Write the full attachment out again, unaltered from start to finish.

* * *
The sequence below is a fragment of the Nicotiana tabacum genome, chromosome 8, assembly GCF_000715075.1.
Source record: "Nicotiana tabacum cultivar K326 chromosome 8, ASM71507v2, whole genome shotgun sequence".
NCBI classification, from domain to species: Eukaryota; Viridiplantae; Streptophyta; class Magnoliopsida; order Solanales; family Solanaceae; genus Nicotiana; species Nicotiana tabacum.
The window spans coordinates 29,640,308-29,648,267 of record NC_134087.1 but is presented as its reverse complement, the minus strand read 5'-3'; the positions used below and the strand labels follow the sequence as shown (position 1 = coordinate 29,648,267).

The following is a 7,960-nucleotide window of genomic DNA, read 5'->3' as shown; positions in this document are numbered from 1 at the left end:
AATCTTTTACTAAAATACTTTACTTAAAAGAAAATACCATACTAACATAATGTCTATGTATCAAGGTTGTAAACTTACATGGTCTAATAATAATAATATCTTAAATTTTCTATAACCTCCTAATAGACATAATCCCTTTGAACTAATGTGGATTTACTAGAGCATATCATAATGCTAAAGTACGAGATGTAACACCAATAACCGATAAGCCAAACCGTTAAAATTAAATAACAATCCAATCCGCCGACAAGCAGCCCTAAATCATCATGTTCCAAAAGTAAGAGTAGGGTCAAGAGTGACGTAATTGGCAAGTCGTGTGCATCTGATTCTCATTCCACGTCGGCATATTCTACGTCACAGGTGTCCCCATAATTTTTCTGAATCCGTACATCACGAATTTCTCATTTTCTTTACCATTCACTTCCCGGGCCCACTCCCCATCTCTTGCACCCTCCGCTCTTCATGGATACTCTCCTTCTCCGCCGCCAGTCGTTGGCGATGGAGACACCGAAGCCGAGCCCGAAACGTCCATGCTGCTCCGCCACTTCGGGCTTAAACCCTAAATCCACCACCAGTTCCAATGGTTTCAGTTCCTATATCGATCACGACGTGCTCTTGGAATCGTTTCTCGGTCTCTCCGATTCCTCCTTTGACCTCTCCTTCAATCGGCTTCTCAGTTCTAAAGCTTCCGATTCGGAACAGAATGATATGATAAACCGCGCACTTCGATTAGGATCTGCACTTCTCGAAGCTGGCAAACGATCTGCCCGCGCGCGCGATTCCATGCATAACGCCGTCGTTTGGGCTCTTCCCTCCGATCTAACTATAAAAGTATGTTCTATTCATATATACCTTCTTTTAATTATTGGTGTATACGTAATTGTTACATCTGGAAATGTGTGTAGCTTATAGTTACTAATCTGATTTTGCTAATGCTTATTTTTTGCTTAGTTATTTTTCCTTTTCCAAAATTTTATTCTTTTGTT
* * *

The sequence below is a fragment of the Nicotiana tabacum genome, chromosome 8, assembly GCF_000715075.1.
Source record: "Nicotiana tabacum cultivar K326 chromosome 8, ASM71507v2, whole genome shotgun sequence".
NCBI classification, from domain to species: Eukaryota; Viridiplantae; Streptophyta; class Magnoliopsida; order Solanales; family Solanaceae; genus Nicotiana; species Nicotiana tabacum.
The window spans coordinates 29,640,308-29,648,267 of record NC_134087.1 but is presented as its reverse complement, the minus strand read 5'-3'; the positions used below and the strand labels follow the sequence as shown (position 1 = coordinate 29,648,267).

The following is a 7,960-nucleotide window of genomic DNA, read 5'->3' as shown; positions in this document are numbered from 1 at the left end:
AATCTTTTACTAAAATACTTTACTTAAAAGAAAATACCATACTAACATAATGTCTATGTATCAAGGTTGTAAACTTACATGGTCTAATAATAATAATATCTTAAATTTTCTATAACCTCCTAATAGACATAATCCCTTTGAACTAATGTGGATTTACTAGAGCATATCATAATGCTAAAGTACGAGATGTAACACCAATAACCGATAAGCCAAACCGTTAAAATTAAATAACAATCCAATCCGCCGACAAGCAGCCCTAAATCATCATGTTCCAAAAGTAAGAGTAGGGTCAAGAGTGACGTAATTGGCAAGTCGTGTGCATCTGATTCTCATTCCACGTCGGCATATTCTACGTCACAGGTGTCCCCATAATTTTTCTGAATCCGTACATCACGAATTTCTCATTTTCTTTACCATTCACTTCCCGGGCCCACTCCCCATCTCTTGCACCCTCCGCTCTTCATGGATACTCTCCTTCTCCGCCGCCAGTCGTTGGCGATGGAGACACCGAAGCCGAGCCCGAAACGTCCATGCTGCTCCGCCACTTCGGGCTTAAACCCTAAATCCACCACCAGTTCCAATGGTTTCAGTTCCTATATCGATCACGACGTGCTCTTGGAATCGTTTCTCGGTCTCTCCGATTCCTCCTTTGACCTCTCCTTCAATCGGCTTCTCAGTTCTAAAGCTTCCGATTCGGAACAGAATGATATGATAAACCGCGCACTTCGATTAGGATCTGCACTTCTCGAAGCTGGCAAACGATCTGCCCGCGCGCGCGATTCCATGCATAACGCCGTCGTTTGGGCTCTTCCCTCCGATCTAACTATAAAAGTATGTTCTATTCATATATACCTTCTTTTAATTATTGGTGTATACGTAATTGTTACATCTGGAAATGTGTGTAGCTTATAGTTACTAATCTGATTTTGCTAATGCTTATTTTTTGCTTAGTTATTTTTCCTTTTCCAAAATTTTATTCTTTTGTT